Ken Hudson, the first full-time African American referee for the NBA, died on May 9 in Atlanta, Ga.
Mr. Hudson became a pioneering NBA referee, officiating in the league from 1968 to 1972. During this phase of his career, he interacted with such notable players as Bill Russell, Wilt Chamberlain, Julius (Dr. J) Erving, Walt Frazier, Lenny Wilkins and Jerry West, to name only a few. Mr. Hudson became beloved by both players and owners. He was recognized by the Basketball Hall of Fame as a recipient of the 2009 Mannie Jackson Human Spirit Award.
The former vice president of marketing development and director of community relations for the Coca-Cola Company, he successfully negotiated agreements between Coca-Cola USA and the Big East, CIAA, SWAC, MEAC, and SIAC Conferences.
Born and educated in Pittsburgh, Pa., Mr. Hudson earned a bachelor of science degree at Central State University in Wilberforce, Ohio, where he began his refereeing career. He returned to Pittsburgh to teach elementary school students for several years. He also attended the University of Pittsburgh, where he studied retail management. But, after working in other arenas, he found his niche in the world of sports. His passionate interest in athletics led him back to Central State University, where he became the interim athletic director.
After moving to Atlanta with Coca-Cola, USA, Mr. Hudson continued his interest in community affairs and service. As director of sports promotions/community relations, he served on the committee that was responsible for developing relationships that eventually led to an agreement between the Coca-Cola Company and the NBA. He served as special assistant to Mayor Maynard Jackson as a sports and business consultant, coordinated sports-related events for the city of Atlanta, facilitated weekly Success Seminars at Atlanta-area high schools and selected the 1996 USA Basketball training site for the Olympics.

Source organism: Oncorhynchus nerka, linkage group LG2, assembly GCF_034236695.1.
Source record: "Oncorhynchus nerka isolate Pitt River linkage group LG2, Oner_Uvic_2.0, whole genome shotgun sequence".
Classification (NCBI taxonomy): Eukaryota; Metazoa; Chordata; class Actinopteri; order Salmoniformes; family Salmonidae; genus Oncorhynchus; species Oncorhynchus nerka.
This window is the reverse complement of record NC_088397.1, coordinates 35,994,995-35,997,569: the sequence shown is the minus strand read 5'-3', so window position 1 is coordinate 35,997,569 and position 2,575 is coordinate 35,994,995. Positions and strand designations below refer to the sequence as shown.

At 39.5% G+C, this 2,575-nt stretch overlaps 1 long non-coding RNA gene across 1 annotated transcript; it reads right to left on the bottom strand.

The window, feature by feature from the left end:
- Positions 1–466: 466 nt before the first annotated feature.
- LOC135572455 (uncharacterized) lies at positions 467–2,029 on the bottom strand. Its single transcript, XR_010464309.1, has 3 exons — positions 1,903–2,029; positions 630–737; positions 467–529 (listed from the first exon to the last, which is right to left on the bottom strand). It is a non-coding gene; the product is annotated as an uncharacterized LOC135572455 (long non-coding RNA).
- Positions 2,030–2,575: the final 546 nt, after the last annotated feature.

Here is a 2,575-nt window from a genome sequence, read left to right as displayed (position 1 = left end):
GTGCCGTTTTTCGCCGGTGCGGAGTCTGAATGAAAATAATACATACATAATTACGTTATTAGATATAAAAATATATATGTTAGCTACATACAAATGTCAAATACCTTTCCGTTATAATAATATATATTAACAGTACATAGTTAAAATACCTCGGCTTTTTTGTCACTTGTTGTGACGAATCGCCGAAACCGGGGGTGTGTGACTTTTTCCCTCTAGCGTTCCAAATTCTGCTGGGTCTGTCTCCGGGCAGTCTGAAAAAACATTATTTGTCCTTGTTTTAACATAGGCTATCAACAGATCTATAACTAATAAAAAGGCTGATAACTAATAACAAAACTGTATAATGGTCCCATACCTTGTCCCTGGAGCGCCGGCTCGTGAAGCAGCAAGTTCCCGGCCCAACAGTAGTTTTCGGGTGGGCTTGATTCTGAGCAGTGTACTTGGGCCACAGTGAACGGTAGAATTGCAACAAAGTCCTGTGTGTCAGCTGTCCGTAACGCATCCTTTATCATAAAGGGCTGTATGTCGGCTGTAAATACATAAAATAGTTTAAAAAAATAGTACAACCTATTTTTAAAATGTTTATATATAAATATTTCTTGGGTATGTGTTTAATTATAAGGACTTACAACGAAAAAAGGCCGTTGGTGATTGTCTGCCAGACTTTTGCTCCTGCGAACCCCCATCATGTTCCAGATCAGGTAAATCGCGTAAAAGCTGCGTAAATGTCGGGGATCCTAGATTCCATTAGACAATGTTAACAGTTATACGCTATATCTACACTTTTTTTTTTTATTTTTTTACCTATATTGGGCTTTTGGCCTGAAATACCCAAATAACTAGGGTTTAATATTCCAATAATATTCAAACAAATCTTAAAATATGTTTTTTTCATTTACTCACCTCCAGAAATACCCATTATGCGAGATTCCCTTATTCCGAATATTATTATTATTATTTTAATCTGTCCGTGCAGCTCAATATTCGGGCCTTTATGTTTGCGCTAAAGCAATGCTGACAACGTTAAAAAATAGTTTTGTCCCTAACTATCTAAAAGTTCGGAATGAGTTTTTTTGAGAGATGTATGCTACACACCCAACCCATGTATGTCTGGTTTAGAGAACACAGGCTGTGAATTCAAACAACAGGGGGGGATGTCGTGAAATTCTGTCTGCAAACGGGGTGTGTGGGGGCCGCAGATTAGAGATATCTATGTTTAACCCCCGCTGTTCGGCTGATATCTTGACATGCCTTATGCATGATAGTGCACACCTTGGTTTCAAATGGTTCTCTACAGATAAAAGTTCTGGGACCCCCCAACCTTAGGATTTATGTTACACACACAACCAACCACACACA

Mr. Hudson developed several Boston-area youth basketball programs and was named to the board of directors of multiple companies, including Coca-Cola’s New England board of directors. He founded the Boston Shoot-Out in 1972, a basketball program that continues to attract top USA high school players. To encourage young people to achieve success in life, Mr. Hudson authored A Tree Stump in the Valley of Redwoods. The book imparts proven techniques, success stories and alliances that help young people become confident, well-rounded students, players and citizens. As a professional in athletics, marketing and education, he contributed greatly to the growth and development of basketball, American businesses and organizations, high school and college students, and urban youth.
A longtime Boston resident before moving to Atlanta, he spent part of nearly every summer on the Vineyard through 2010, when his health began to decline.
Demonstrating the generosity that characterized his life, one of his final unselfish acts was to donate his body to science in the hope that cures and treatments could be identified for others.
A memorial service to celebrate his life was held May 17 at the Cascade United Methodist Church in Atlanta, Ga. In lieu of flowers, the family requests donations to the Kenneth Hudson Scholarship Fund at Atlanta Technical College, 1560 Metropolitan Parkway, Atlanta, GA 30310.
- January, 01, 1970
- January, 01, 1970